In September Cisco added new pieces of ACI Anywhere that integrates Microsoft Azure clouds and a cloud-only implementation of ACI. It also rolled out Cisco Cloud ACI for AWS that lets users configure inter-site connectivity, define policies and monitor the health of network infrastructure across hybrid environments, Cisco said.
“Cisco will deepen the functionality of ACI in multicloud environments and move closer to intelligent automation of these system to ease operational complexity,” Casemore said.
Others think Cisco needs to take bolder steps towards integrating hybrid clouds.
“Overall, I think it’s clear that Cisco needs to get into ‘the cloud’ in a more effective way. I think their recent reorg shows they understand that,” said analyst Tom Nolle, president of CIMI Corp.
“Cloud Interconnect is a sideshow," he said. "What’s needed is infrastructure-independent development and deployment, which would relegate ‘cloud interconnect’ to nothing but a network gateway.
"Cloud players like VMware and Amazon are already thinking of cloud interconnect holistically, as a broad resource partnership that lets all clouds, all data centers, edge and core, all coexist under a common ‘resource pool’ model,” Nolle continued.
"Rival Juniper bought HTBASE, which could have accomplished that for Juniper if they really understood their own acquisition. Cisco needs to recognise this broader vision, and get a place in it."
While the cloud is a big growth area for Cisco, it will also further develop SD-WAN, which is a big deal because IDC says almost 95 per cent of enterprises expect to be using it within 24 months.
Cisco takes that a step further and says that as of August 2019, 70 per cent of the Fortune 100 are using some form of Cisco’s SD-WAN.
In addition, Cisco’s 2019 Global Networking Trends Survey, found that over 58 per cent of organisations globally have deployed SD-WAN in some form, and over 94 per cent believe they will deploy some form of it within the next two years.
It’s also a big deal because Cisco late this year said it had 20,000 customers using its SD-WAN across its Viptela and Meraki lines.
The transition to SD-WAN is accelerating, thanks to the pervasive adoption of cloud services. Businesses are adopting SaaS apps like Microsoft Office365 and others, wrote Cisco’s Gupta in a blog about its SD-WAN customers.
“Our surveys show our customers have, on average, 30 paid SaaS applications each. And that they are actually using many more: over 100 in several cases,” he wrote.
SD-WAN is critical for businesses adopting cloud services, acting as a connective tissue between the campus, branch, IoT, data center and cloud, Gupta said.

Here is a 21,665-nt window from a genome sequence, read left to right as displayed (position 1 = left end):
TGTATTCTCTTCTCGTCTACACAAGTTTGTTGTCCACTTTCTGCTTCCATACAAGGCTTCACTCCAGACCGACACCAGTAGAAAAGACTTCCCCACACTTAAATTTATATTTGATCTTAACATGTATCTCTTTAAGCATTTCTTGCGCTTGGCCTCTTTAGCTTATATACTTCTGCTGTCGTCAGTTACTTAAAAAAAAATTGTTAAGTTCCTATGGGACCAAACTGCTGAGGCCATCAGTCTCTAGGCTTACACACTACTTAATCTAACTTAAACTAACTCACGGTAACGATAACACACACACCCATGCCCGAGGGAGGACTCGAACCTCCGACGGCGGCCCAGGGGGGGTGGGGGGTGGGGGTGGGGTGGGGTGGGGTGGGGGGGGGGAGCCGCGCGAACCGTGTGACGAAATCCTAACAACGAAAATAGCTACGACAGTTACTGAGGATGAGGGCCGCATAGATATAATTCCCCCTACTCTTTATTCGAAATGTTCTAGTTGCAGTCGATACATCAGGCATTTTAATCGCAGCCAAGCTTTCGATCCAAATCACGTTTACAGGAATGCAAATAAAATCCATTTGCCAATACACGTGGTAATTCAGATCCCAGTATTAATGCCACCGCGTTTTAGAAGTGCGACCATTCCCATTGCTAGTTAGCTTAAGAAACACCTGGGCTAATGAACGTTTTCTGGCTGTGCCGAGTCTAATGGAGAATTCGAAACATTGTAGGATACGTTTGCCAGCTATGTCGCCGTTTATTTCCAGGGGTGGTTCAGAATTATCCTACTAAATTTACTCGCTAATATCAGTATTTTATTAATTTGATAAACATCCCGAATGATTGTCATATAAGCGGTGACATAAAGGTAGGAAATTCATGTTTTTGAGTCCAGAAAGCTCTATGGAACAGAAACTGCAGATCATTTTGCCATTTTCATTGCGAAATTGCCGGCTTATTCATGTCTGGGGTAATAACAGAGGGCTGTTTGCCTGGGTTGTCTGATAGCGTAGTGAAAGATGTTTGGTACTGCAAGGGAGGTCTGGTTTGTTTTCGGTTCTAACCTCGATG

“It brings all the network domains together and delivers the outcomes business requires," he said. "It must align user and device policies, and provide assurance to meet application service-level agreements. It must deliver robust security to every device and every cloud that the enterprise’s data touches.”
What’s critical for Cisco is the intersection and integration of the network and security - it is moving them closer together. That’s particularly important in the SD-WAN arena as those two technologies become intertwined., said Lee Doyle, principal analyst at Doyle Research.
“You’ll see tighter integration and a more consolidated approach at the branch so customers won’t have to manage so many piece-parts individually,” Doyle said.
What’s critical for Cisco is the intersection and integration of the network and security - they are moving them closer together. That’s particularly important in the SD-WAN arena as those two technologies become intertwined.
Hints of this tighter integration came last month when Cisco Meraki rolled out a software feature called Adaptive Policy that lets businesses group users, applications and devices so they can apply security policies based on client, intent, and identity.
Adaptive Policy is an extension of Cisco’s enterprise Software-Defined Access software that customers can group users and devices within networked segments according to their access privileges.
The idea is to secure user, device and application access to microservices, containers, and other applications from one location, Cisco said.
Meraki also tied in tighter with Cisco’s cloud-based Umbrella security gateway. According to Cisco, Umbrella can provide the first line of defence against threats on the Internet.
By analysing and learning from internet activity patterns, Umbrella automatically uncovers attacker infrastructure and blocks requests to malicious destinations before connections are established and without adding latency. It is meant to stop phishing and malware infections earlier, identify already infected devices faster and prevent data exfiltration, Cisco says.